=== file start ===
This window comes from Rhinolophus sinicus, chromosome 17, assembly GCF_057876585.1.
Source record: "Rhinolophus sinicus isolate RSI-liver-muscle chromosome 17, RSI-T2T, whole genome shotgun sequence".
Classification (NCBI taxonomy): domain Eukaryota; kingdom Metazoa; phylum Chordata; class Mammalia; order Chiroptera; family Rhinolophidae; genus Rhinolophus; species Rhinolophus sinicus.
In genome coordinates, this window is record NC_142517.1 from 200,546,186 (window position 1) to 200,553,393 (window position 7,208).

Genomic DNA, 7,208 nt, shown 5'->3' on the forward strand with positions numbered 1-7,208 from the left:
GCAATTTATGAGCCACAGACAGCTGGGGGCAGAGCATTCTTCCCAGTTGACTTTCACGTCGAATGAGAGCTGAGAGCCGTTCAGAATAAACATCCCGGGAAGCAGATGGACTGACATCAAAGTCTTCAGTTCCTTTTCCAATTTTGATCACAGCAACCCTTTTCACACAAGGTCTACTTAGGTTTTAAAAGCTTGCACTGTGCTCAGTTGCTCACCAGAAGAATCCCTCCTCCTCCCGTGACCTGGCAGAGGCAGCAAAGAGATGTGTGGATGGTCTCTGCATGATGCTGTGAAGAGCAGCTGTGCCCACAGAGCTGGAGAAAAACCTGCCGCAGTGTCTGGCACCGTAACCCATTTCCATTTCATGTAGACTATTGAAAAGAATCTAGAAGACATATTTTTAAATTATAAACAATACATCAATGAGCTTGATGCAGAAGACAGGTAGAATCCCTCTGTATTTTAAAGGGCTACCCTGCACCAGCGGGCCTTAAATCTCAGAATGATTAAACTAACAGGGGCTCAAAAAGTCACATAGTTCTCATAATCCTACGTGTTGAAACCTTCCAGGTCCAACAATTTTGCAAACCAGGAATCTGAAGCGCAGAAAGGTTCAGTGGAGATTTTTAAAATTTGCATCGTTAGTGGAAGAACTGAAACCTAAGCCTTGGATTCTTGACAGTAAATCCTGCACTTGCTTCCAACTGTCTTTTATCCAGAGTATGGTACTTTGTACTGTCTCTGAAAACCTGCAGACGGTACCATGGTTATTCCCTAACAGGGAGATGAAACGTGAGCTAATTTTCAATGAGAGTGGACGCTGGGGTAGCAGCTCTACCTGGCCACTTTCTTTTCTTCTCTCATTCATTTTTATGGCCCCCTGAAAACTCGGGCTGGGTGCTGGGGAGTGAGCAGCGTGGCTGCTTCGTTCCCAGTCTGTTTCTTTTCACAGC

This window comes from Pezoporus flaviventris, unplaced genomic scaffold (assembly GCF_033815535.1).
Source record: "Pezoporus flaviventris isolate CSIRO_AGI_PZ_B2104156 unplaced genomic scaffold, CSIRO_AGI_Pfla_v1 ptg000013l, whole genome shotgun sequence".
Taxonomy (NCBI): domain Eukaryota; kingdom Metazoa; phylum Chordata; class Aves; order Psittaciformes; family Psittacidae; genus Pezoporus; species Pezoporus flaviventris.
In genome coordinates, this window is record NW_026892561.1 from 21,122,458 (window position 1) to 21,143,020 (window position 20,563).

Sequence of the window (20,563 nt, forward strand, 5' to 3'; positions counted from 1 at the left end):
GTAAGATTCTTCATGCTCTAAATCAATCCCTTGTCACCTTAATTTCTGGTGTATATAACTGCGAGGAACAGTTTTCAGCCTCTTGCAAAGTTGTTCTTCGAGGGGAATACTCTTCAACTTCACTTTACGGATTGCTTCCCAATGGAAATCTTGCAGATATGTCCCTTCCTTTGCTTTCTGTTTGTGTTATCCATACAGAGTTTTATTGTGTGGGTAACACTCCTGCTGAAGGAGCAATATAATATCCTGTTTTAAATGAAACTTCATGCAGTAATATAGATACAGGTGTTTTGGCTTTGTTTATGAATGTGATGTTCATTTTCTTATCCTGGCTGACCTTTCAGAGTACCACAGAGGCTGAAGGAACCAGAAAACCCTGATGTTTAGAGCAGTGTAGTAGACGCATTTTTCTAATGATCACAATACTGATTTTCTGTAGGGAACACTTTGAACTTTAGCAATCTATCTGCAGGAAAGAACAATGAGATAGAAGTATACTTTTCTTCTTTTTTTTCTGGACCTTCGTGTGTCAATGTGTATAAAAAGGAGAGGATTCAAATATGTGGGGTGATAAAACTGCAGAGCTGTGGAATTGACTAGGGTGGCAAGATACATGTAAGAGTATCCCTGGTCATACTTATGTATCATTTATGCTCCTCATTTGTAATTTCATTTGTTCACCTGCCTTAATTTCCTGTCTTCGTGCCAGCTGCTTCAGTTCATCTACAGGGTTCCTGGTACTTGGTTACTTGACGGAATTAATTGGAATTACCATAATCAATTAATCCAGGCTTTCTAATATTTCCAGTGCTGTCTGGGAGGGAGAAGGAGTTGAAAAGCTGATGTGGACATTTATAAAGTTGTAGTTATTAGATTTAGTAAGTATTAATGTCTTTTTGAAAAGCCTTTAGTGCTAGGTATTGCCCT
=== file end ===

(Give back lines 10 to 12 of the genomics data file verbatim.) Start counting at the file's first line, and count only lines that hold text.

In genome coordinates, this window is record NW_026892561.1 from 21,122,458 (window position 1) to 21,143,020 (window position 20,563).

Sequence of the window (20,563 nt, forward strand, 5' to 3'; positions counted from 1 at the left end):
GTAAGATTCTTCATGCTCTAAATCAATCCCTTGTCACCTTAATTTCTGGTGTATATAACTGCGAGGAACAGTTTTCAGCCTCTTGCAAAGTTGTTCTTCGAGGGGAATACTCTTCAACTTCACTTTACGGATTGCTTCCCAATGGAAATCTTGCAGATATGTCCCTTCCTTTGCTTTCTGTTTGTGTTATCCATACAGAGTTTTATTGTGTGGGTAACACTCCTGCTGAAGGAGCAATATAATATCCTGTTTTAAATGAAACTTCATGCAGTAATATAGATACAGGTGTTTTGGCTTTGTTTATGAATGTGATGTTCATTTTCTTATCCTGGCTGACCTTTCAGAGTACCACAGAGGCTGAAGGAACCAGAAAACCCTGATGTTTAGAGCAGTGTAGTAGACGCATTTTTCTAATGATCACAATACTGATTTTCTGTAGGGAACACTTTGAACTTTAGCAATCTATCTGCAGGAAAGAACAATGAGATAGAAGTATACTTTTCTTCTTTTTTTTCTGGACCTTCGTGTGTCAATGTGTATAAAAAGGAGAGGATTCAAATATGTGGGGTGATAAAACTGCAGAGCTGTGGAATTGACTAGGGTGGCAAGATACATGTAAGAGTATCCCTGGTCATACTTATGTATCATTTATGCTCCTCATTTGTAATTTCATTTGTTCACCTGCCTTAATTTCCTGTCTTCGTGCCAGCTGCTTCAGTTCATCTACAGGGTTCCTGGTACTTGGTTACTTGACGGAATTAATTGGAATTACCATAATCAATTAATCCAGGCTTTCTAATATTTCCAGTGCTGTCTGGGAGGGAGAAGGAGTTGAAAAGCTGATGTGGACATTTATAAAGTTGTAGTTATTAGATTTAGTAAGTATTAATGTCTTTTTGAAAAGCCTTTAGTGCTAGGTATTGCCCT